Why Make Your Home a Smart Home?

Part of the Smart Homes For Dummies Cheat Sheet

A smart home is a cutting-edge, fully connected home. Turning your home into a smart home gives you a lot more than the title of techie king of the neighborhood. By networking your home, you can do a bevy of things, including the following:

  • Access the Internet from anywhere in your house: A home network lets everyone share in the broadband wealth, so you can stop fighting over the one computer with the high-speed connection. What's more, by having a communications backbone (wiring infrastructure) in your house, you can let anything — from your TV set to your car — tap in and make use of that connectivity.

  • Remotely control your home: After your home network is connected to other networks, such as the Internet, you can suddenly do amazing things from almost any interconnected spot. The ability to control a device after it is hooked up to the network is limited only by the openness of the device itself. (In other words, the only limit is the degree of controllability of the device — your home's infrastructure won't hold you back.)

    Want to turn on the kitchen lights and fire up the coffeepot from your bed? Click your remote control, and out go the lights. Want to check the babysitter while you're at your neighbor's party? Log into your home's controller from your neighbor's computer (or on your cell phone) and check up on things.

  • Save time: Think about how much time it takes every day to open the shades, turn on the morning news, let the dog out, and so on. Wouldn't you like to do all that (and more) with one command? By programming these chores into task profiles, you can.

  • Save money on electronics: With a true home network, you have to buy fewer devices to outfit your home. Instead of having a VCR hooked to every TV set, for instance, you can centralize this functionality and distribute the signal around the house through remote control as you need it. The same is true of almost any network-connected device, such as a DSS satellite receiver, PVR, and cable box.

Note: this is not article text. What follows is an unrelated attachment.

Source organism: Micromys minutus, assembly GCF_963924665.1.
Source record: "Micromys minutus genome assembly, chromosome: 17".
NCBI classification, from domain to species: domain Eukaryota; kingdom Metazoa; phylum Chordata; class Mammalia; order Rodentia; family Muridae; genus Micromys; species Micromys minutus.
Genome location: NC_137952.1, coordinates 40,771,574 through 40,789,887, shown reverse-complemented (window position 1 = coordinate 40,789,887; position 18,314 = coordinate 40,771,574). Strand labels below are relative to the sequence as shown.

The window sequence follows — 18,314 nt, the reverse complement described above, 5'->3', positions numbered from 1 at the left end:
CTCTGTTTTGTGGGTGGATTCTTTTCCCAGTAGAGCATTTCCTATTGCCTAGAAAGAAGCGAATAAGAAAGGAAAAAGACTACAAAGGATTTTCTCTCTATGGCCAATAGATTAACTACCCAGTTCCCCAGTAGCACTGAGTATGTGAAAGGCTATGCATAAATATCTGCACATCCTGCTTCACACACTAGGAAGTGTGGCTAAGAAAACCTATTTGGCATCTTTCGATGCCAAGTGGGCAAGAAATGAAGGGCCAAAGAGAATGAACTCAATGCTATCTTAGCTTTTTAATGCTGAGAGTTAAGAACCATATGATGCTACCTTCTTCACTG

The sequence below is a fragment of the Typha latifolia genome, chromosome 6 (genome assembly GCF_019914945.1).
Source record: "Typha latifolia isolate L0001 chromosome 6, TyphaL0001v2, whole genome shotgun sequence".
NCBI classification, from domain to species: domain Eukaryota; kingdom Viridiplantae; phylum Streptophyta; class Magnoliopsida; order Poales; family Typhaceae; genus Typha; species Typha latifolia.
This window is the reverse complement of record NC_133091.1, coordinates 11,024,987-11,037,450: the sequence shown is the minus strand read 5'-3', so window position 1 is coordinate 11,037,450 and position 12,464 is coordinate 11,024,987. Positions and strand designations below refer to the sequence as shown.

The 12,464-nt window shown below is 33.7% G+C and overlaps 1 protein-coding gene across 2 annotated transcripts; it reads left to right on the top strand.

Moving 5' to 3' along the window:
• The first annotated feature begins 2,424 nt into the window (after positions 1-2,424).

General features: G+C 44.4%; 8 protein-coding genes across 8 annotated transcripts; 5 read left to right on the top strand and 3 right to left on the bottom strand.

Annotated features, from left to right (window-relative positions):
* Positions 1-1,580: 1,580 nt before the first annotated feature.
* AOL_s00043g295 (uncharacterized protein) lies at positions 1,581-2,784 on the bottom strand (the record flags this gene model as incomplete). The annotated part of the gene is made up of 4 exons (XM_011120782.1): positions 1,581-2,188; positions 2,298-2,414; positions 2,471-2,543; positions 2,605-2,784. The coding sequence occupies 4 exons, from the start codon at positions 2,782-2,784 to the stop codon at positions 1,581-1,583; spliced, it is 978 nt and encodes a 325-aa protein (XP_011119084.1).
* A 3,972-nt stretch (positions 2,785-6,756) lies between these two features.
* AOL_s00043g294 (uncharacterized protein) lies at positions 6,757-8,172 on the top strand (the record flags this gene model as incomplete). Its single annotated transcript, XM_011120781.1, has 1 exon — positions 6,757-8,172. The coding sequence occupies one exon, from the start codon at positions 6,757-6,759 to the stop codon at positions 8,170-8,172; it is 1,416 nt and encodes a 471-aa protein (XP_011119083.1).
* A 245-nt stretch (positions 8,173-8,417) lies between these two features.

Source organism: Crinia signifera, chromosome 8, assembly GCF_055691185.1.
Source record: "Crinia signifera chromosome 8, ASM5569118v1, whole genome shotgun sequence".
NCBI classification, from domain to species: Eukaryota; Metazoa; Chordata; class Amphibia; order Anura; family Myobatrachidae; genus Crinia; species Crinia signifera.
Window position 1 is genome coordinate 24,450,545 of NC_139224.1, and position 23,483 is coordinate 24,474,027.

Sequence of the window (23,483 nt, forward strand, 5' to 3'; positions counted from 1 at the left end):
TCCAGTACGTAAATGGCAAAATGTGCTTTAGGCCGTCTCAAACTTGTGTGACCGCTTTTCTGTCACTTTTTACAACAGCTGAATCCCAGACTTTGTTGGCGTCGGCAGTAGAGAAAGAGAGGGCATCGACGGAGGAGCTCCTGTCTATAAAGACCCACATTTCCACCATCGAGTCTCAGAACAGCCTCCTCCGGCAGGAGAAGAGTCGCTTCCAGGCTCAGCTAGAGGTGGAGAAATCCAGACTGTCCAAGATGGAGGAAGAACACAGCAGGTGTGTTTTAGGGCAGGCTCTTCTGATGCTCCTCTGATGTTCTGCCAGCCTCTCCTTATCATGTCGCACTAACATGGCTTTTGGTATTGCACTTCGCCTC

• Save money on communications costs: By centralizing access to certain telecommunications services, you can cut monthly service costs. For instance, with a home-network backbone, both you and your spouse can connect to the Internet on separate computers while sharing one line and one account. What's more, you can share a high-bandwidth option — such as a cable modem, DSL link, or HughesNet-type satellite service — with the entire family.

    You might already have a single broadband link to share with everyone at home. But if your connection is like a lot of peoples', it goes down more often than you prefer. Some people are installing two broadband connections (one as a backup) in their homes. Being able to have the kids do homework and mom and dad do their necessary browsing is starting to become mission-critical. So a home network will help you share this backup line too!

  • Save money on your home expenses: A wired home can turn back those thermostats when you're away on vacation or cuddled under your blankets at night. It can turn lights off automatically, too. Over time, you may save a surprising amount in heating, cooling, and electricity costs.

  • Save money on the future: At different times in your life, you may find yourself changing the way you use certain rooms — a guest room becomes a nursery or the garage becomes an office, for example. Changes like these can be expensive if you try to bring your network along for the ride. Instead, have a flexible home-network design — one that's future-proofed for all sorts of contingencies — and save money down the road.

  • Be more flexible and comfortable with your technological assets: A home network frees you from being tied to one spot for one activity. For instance, when working late at night, you might want to move the laptop to a comfy recliner instead of a damp basement office. And you can with a distributed means to access the Internet — and therefore your centralized e-mail, calendar, and contact database. The latest home networking technology will route your HDTV signals around your house, freeing your TV set to be anywhere a wireless signal can reach!

  • Lose more fat: A smart home won't stop you from eating chocolate cake, but it will spice up the exercise room. You can run Internet access, CNN, or exercise videos over your home network to help you keep pace and pass the time on a treadmill or bicycle. And, with Internet access, you can access many of the neat new software programs that combine with new exercise equipment to provide passing scenery or live competitors as you row, row, row your rowing machine!

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